Examining Cultural Barriers to Teaching Anti-Racist History in the Rural U.S.


  • Elizabeth Washington 1.352.273.4236
  • Travis Seay Missouri State University




anti-racist education, history education, African American History, teaching about race, anti-Black racial violence, historical memory, rural social studies


Although research on teaching about race and racism in rural schools is scant, a handful of studies indicate that race matters a great deal in rural history education. It matters particularly in terms of divergent cultural memories and uses of history (cf. Nordgren, 2016; Seay, 2019) that students and teachers may bring to the classroom. This paper summarizes studies of rural white history teachers who contended with narratives of white dominance in the school and community (cf. Castagno, 2014; Leonardo, 2009, 2013; Vaught, 2011). The teachers faced unforeseen difficulties engaging students in sensitive topics, such as racialized violence and other historical systems of inequality that remain in the present.

Author Biographies

Elizabeth Washington, 1.352.273.4236

Elizabeth Yeager Washington is Professor and Coordinator of Secondary Education and Social Studies Education, an Affiliate Faculty Member of the Teachers, Schools, and Society EdD Program, and an Affiliate Faculty Member of the UF Bob Graham Center for Public Service at the University of Florida. She earned her PhD in Curriculum and Instruction at The University of Texas at Austin. She served as editor of Theory and Research in Social Education from 2001-2007. She teaches courses in secondary social studies methods, critical democratic citizenship education, and effective teaching and classroom management. Her research interests include civic education, critical democratic citizenship education, the teaching of social issues, and the teaching and learning of history.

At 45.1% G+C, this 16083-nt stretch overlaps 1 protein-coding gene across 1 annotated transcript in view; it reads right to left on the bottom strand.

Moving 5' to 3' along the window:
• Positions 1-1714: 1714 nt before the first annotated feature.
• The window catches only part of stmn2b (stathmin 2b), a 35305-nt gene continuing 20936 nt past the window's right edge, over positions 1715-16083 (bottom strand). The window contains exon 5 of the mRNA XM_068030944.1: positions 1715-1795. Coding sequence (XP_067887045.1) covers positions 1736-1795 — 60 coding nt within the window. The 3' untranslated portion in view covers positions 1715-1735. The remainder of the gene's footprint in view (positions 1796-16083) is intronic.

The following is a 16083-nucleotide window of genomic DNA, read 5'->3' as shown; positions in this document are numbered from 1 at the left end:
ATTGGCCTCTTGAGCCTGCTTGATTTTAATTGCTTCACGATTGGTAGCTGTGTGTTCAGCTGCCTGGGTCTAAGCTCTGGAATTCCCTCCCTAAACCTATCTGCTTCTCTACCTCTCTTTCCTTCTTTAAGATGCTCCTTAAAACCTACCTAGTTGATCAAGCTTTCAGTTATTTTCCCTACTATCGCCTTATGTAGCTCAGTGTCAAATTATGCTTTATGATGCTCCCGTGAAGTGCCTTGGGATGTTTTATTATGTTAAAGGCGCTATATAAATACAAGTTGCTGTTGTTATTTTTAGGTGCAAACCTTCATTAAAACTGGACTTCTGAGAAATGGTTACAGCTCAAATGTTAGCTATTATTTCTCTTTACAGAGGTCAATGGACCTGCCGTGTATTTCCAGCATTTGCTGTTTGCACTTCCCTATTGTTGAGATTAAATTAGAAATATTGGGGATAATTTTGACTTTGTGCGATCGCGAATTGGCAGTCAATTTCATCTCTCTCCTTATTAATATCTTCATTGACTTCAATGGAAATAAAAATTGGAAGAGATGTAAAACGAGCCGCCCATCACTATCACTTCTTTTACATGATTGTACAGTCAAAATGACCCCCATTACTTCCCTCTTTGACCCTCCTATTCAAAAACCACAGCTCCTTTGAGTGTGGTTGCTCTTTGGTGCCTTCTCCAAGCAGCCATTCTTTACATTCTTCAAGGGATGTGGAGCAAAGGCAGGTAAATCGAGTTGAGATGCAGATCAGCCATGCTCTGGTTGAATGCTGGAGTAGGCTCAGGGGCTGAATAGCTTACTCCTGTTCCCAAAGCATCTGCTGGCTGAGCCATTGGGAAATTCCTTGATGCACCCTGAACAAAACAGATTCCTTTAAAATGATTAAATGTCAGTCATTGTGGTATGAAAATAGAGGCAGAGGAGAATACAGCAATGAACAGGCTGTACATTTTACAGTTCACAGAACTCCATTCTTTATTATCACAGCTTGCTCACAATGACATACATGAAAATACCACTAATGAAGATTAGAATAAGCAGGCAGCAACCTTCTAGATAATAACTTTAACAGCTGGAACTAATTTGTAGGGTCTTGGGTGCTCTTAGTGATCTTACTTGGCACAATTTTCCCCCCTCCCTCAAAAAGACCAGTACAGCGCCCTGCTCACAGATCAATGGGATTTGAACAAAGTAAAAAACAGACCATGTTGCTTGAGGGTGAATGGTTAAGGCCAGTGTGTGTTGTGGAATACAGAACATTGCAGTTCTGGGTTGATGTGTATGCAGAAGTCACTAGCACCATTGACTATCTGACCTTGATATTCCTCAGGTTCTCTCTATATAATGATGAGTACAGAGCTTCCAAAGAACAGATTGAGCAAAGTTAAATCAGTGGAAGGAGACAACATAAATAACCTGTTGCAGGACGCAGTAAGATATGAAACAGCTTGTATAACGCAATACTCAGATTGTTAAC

Travis Seay, Missouri State University

Dr. Travis L. Seay, Assistant Professor of Social Studies and History Education, teaches in the Bachelor of Science (BSED) and Master of Science (MSED) programs. He works with historians and other scholars, education administrators, and area schools to help prepare the next generation of social studies educators.

As a student and teacher of history, Seay’s interests focus on social movements, including the history of youth activism in the United States during the 20th and early 21st centuries. He is especially interested in ideological/cultural processes of political expression and social contestation during this period. These interests inform his research in the field of social studies education, especially history education. In particular, Seay (pronounced as "see") uses the research literature to conceptualize dynamics of historical narration and counter narration through raced and gendered lenses and interrogates these aspects of sociopolitical knowledge in light of data on student/teacher interactions, teacher and student interviews, curriculum content, and historical context.

As a teacher educator, Dr. Seay works with student teachers and in-service teachers to address key elements of critical pedagogy, historical thinking, and curricular decision making. These elements include classroom management, developing dialogue on enduring social issues, grappling with race and other hard topics in history, and laboring to develop broad social perspectives with students across diverse schools.

An alumnus of Missouri State University (MA, History, ’06), Seay previously taught high school and middle school social studies in rural Florida and urban New York. His teaching career began in 1998, shortly after graduation from Florida State University. He received his PhD in Curriculum and Instruction at the University of Florida in 2019.



How to Cite

Washington, E., & Seay, T. (2024). Examining Cultural Barriers to Teaching Anti-Racist History in the Rural U.S. Annals of Social Studies Education Research for Teachers, 5(1), 17–24. https://doi.org/10.29173/assert66